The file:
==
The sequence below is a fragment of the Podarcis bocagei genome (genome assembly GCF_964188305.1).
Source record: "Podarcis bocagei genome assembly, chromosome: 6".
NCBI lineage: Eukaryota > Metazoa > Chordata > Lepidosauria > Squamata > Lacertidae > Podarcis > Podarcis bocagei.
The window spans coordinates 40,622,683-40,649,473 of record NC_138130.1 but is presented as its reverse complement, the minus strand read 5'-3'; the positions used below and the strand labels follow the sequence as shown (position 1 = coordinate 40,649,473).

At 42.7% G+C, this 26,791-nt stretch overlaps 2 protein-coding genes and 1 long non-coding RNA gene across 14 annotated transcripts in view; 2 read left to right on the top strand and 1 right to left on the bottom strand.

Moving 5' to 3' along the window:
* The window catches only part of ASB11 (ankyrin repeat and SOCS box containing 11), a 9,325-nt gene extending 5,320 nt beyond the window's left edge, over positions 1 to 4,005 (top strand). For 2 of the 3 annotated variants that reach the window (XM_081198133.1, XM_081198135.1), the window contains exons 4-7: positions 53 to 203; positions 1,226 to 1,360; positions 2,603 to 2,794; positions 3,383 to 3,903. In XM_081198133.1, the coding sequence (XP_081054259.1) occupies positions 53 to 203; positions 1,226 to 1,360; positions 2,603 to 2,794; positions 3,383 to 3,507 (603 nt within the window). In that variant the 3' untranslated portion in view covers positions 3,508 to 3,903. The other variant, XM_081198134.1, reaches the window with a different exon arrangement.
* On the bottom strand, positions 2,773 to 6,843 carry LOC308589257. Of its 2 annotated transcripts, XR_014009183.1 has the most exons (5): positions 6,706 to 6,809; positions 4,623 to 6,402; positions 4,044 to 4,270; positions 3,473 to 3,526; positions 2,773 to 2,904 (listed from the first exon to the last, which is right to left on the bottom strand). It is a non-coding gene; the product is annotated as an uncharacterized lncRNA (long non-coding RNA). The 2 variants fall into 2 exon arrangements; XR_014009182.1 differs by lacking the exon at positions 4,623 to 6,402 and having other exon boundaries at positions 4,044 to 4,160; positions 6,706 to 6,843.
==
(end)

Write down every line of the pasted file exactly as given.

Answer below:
The sequence below is a fragment of the Podarcis bocagei genome (genome assembly GCF_964188305.1).
Source record: "Podarcis bocagei genome assembly, chromosome: 6".
NCBI lineage: Eukaryota > Metazoa > Chordata > Lepidosauria > Squamata > Lacertidae > Podarcis > Podarcis bocagei.
The window spans coordinates 40,622,683-40,649,473 of record NC_138130.1 but is presented as its reverse complement, the minus strand read 5'-3'; the positions used below and the strand labels follow the sequence as shown (position 1 = coordinate 40,649,473).

At 42.7% G+C, this 26,791-nt stretch overlaps 2 protein-coding genes and 1 long non-coding RNA gene across 14 annotated transcripts in view; 2 read left to right on the top strand and 1 right to left on the bottom strand.

Moving 5' to 3' along the window:
* The window catches only part of ASB11 (ankyrin repeat and SOCS box containing 11), a 9,325-nt gene extending 5,320 nt beyond the window's left edge, over positions 1 to 4,005 (top strand). For 2 of the 3 annotated variants that reach the window (XM_081198133.1, XM_081198135.1), the window contains exons 4-7: positions 53 to 203; positions 1,226 to 1,360; positions 2,603 to 2,794; positions 3,383 to 3,903. In XM_081198133.1, the coding sequence (XP_081054259.1) occupies positions 53 to 203; positions 1,226 to 1,360; positions 2,603 to 2,794; positions 3,383 to 3,507 (603 nt within the window). In that variant the 3' untranslated portion in view covers positions 3,508 to 3,903. The other variant, XM_081198134.1, reaches the window with a different exon arrangement.
* On the bottom strand, positions 2,773 to 6,843 carry LOC308589257. Of its 2 annotated transcripts, XR_014009183.1 has the most exons (5): positions 6,706 to 6,809; positions 4,623 to 6,402; positions 4,044 to 4,270; positions 3,473 to 3,526; positions 2,773 to 2,904 (listed from the first exon to the last, which is right to left on the bottom strand). It is a non-coding gene; the product is annotated as an uncharacterized lncRNA (long non-coding RNA). The 2 variants fall into 2 exon arrangements; XR_014009182.1 differs by lacking the exon at positions 4,623 to 6,402 and having other exon boundaries at positions 4,044 to 4,160; positions 6,706 to 6,843.